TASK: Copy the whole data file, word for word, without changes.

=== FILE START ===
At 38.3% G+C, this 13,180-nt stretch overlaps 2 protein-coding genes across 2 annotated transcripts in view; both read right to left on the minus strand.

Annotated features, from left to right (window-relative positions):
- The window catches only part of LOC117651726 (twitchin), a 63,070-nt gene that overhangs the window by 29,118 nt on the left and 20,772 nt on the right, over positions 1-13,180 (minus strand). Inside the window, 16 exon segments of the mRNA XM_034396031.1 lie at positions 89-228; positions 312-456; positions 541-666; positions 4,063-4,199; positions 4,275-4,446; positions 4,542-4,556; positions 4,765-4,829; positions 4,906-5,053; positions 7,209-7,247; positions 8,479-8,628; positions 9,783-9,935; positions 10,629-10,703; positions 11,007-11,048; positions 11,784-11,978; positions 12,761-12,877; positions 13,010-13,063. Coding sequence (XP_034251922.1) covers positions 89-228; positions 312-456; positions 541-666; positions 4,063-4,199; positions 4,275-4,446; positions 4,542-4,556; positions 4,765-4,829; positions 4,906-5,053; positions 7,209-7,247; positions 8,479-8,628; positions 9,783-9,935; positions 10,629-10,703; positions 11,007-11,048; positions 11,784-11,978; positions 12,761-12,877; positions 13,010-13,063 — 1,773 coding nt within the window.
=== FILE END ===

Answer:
At 38.3% G+C, this 13,180-nt stretch overlaps 2 protein-coding genes across 2 annotated transcripts in view; both read right to left on the minus strand.

Annotated features, from left to right (window-relative positions):
- The window catches only part of LOC117651726 (twitchin), a 63,070-nt gene that overhangs the window by 29,118 nt on the left and 20,772 nt on the right, over positions 1-13,180 (minus strand). Inside the window, 16 exon segments of the mRNA XM_034396031.1 lie at positions 89-228; positions 312-456; positions 541-666; positions 4,063-4,199; positions 4,275-4,446; positions 4,542-4,556; positions 4,765-4,829; positions 4,906-5,053; positions 7,209-7,247; positions 8,479-8,628; positions 9,783-9,935; positions 10,629-10,703; positions 11,007-11,048; positions 11,784-11,978; positions 12,761-12,877; positions 13,010-13,063. Coding sequence (XP_034251922.1) covers positions 89-228; positions 312-456; positions 541-666; positions 4,063-4,199; positions 4,275-4,446; positions 4,542-4,556; positions 4,765-4,829; positions 4,906-5,053; positions 7,209-7,247; positions 8,479-8,628; positions 9,783-9,935; positions 10,629-10,703; positions 11,007-11,048; positions 11,784-11,978; positions 12,761-12,877; positions 13,010-13,063 — 1,773 coding nt within the window.